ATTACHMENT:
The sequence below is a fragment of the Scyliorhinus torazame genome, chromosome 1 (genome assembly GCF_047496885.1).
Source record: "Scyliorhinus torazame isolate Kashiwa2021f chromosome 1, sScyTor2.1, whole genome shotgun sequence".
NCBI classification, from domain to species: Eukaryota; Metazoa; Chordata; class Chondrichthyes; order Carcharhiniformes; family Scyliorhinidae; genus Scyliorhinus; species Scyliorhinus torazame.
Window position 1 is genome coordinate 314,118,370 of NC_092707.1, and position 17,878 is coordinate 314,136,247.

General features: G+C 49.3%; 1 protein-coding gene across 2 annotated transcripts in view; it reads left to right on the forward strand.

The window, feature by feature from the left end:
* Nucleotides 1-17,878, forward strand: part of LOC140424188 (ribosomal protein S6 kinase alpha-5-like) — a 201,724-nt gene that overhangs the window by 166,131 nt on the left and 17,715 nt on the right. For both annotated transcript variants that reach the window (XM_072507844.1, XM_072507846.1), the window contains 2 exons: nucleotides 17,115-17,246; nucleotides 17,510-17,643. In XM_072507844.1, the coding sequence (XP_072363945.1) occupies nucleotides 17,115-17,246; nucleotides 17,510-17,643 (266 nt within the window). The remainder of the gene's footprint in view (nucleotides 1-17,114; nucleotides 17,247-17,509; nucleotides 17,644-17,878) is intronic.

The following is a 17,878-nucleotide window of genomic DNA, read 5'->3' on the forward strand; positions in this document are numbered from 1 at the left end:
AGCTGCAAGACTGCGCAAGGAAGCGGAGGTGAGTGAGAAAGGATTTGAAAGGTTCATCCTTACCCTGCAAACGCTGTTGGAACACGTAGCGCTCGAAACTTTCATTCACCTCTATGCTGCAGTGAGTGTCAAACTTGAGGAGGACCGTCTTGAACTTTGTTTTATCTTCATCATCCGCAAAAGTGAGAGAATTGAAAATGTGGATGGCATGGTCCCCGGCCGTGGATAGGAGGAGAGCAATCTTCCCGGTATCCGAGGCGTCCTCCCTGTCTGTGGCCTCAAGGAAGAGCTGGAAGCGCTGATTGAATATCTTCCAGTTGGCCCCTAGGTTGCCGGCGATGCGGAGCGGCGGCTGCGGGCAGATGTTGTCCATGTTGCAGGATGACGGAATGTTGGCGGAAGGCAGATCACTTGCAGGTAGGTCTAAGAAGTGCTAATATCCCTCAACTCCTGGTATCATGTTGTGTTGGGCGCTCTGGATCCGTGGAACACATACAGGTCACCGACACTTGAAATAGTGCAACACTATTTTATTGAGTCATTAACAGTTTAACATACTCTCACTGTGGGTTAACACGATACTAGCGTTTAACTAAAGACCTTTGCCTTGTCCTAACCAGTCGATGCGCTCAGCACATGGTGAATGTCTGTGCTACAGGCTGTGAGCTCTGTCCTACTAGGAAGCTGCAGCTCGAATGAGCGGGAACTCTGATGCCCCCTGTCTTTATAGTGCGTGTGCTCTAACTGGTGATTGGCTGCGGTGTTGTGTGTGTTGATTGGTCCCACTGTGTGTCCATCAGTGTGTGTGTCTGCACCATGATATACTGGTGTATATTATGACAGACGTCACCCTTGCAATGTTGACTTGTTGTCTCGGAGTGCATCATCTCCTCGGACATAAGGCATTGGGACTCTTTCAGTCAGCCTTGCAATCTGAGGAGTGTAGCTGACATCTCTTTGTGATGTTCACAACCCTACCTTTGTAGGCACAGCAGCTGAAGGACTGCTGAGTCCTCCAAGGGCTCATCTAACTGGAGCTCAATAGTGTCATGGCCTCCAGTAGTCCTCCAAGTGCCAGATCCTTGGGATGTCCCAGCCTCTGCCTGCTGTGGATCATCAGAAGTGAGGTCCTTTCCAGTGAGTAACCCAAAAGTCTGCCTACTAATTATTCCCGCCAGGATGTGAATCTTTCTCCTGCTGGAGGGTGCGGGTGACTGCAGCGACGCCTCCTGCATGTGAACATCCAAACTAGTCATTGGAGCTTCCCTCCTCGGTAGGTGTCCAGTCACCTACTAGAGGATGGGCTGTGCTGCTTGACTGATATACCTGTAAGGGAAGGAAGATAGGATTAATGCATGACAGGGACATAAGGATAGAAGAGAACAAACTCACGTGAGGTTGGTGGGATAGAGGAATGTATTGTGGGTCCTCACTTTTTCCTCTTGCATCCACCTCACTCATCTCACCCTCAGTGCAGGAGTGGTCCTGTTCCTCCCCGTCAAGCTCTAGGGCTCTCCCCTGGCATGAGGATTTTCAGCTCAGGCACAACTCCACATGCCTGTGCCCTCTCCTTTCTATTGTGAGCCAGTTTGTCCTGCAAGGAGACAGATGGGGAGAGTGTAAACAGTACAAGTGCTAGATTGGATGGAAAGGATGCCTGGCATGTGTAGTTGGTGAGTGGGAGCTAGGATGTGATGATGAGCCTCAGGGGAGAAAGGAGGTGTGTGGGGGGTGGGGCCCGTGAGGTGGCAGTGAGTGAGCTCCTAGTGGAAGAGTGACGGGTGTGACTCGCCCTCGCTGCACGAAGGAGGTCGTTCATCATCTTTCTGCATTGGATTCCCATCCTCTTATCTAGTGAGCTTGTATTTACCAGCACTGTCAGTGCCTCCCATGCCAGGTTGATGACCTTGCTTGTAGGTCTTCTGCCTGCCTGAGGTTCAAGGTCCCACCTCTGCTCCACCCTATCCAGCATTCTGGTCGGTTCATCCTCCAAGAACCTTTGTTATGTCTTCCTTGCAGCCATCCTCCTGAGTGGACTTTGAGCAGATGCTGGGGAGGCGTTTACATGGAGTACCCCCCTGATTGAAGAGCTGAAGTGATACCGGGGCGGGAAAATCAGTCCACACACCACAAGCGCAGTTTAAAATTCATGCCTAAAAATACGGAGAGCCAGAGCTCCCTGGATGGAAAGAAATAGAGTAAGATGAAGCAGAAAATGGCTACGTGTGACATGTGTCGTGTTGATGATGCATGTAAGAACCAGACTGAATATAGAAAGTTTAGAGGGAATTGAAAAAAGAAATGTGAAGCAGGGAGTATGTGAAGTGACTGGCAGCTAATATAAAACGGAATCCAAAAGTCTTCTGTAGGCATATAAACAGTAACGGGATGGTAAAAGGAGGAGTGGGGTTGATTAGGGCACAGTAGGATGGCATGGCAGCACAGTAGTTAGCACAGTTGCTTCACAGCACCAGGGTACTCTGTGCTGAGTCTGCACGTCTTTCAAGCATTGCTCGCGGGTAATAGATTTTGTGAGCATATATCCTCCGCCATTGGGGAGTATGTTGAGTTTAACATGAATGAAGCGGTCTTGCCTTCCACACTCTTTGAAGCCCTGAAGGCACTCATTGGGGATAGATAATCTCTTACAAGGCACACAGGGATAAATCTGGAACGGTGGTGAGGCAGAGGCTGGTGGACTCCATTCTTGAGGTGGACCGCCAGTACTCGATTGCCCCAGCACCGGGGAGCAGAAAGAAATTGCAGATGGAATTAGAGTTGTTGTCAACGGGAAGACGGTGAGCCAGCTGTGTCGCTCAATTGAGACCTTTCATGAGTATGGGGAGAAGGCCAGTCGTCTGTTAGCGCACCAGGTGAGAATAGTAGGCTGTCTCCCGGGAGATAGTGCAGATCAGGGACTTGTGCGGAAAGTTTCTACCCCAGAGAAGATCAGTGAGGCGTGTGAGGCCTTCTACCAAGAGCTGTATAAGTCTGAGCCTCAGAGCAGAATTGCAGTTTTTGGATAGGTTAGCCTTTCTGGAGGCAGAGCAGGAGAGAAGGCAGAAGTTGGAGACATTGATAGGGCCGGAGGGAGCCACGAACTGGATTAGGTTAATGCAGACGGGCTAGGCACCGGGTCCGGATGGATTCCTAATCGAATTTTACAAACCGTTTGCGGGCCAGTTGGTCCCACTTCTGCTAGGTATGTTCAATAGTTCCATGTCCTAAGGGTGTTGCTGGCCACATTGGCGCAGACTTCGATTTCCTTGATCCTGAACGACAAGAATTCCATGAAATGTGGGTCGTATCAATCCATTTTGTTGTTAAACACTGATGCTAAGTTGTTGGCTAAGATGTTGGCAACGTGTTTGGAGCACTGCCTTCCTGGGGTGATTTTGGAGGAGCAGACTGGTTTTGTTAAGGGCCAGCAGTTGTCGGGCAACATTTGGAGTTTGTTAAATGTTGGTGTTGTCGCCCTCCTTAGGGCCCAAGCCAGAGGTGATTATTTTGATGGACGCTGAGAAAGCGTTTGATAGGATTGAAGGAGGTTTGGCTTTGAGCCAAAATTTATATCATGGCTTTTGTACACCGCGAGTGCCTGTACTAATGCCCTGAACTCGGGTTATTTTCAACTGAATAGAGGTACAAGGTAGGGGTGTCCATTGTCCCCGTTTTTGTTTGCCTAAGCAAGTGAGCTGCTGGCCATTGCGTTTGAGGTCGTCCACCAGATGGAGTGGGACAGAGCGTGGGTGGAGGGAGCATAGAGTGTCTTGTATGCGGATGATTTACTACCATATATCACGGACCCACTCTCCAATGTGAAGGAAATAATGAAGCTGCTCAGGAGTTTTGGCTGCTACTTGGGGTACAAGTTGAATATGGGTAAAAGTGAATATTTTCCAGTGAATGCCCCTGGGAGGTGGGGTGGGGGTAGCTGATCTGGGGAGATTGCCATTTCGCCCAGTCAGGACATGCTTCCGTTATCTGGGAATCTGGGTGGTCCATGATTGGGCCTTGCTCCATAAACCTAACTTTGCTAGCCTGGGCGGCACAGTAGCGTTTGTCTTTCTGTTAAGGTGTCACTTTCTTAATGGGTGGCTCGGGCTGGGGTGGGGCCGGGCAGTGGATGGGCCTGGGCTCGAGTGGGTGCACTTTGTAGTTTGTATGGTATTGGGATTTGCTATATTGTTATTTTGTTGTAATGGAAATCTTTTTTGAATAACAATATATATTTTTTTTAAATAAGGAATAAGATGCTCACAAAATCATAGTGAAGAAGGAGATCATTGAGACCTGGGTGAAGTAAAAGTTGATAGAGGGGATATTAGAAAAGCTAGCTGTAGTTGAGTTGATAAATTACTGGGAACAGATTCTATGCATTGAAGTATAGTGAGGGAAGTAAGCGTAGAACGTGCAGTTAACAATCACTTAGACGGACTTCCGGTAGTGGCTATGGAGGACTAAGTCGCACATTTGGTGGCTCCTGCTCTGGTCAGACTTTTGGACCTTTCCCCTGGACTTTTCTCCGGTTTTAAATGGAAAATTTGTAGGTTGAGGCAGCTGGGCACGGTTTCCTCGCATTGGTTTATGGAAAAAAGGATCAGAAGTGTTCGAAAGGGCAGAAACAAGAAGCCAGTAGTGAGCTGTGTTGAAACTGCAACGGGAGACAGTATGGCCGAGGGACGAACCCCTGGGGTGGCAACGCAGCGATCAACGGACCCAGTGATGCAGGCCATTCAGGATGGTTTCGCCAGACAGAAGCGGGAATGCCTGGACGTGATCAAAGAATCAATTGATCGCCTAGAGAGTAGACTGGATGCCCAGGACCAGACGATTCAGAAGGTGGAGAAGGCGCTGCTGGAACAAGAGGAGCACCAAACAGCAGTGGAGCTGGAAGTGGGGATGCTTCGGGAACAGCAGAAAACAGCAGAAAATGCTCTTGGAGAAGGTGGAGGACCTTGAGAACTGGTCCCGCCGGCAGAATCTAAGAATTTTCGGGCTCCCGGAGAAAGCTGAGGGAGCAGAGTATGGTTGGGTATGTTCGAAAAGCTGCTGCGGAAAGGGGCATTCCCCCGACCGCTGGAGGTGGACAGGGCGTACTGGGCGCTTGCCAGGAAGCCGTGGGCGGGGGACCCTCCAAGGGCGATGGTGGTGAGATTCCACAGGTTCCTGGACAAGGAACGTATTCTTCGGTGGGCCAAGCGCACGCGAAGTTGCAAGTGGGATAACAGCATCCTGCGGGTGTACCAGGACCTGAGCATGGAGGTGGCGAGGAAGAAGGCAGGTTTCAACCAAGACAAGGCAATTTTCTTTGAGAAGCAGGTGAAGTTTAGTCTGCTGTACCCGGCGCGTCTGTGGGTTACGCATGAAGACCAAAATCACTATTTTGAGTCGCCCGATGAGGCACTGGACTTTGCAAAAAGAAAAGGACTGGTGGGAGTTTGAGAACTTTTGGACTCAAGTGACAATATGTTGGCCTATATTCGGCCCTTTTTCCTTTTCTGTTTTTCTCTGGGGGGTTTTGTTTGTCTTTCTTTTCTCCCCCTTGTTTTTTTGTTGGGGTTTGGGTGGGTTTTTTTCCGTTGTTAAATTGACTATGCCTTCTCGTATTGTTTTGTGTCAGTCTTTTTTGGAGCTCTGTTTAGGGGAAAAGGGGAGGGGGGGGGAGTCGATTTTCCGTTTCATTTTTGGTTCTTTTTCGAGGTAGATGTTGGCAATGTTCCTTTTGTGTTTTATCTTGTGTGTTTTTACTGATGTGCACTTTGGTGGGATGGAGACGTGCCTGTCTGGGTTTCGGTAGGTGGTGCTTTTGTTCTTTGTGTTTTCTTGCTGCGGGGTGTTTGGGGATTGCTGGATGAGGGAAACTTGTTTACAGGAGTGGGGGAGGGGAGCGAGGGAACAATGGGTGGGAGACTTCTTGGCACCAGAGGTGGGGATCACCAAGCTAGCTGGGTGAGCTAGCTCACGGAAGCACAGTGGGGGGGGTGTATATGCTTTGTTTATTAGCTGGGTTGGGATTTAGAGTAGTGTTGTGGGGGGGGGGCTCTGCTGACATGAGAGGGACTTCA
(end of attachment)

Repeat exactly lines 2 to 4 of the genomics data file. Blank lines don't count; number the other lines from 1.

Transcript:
Source record: "Scyliorhinus torazame isolate Kashiwa2021f chromosome 1, sScyTor2.1, whole genome shotgun sequence".
NCBI classification, from domain to species: Eukaryota; Metazoa; Chordata; class Chondrichthyes; order Carcharhiniformes; family Scyliorhinidae; genus Scyliorhinus; species Scyliorhinus torazame.
Window position 1 is genome coordinate 314,118,370 of NC_092707.1, and position 17,878 is coordinate 314,136,247.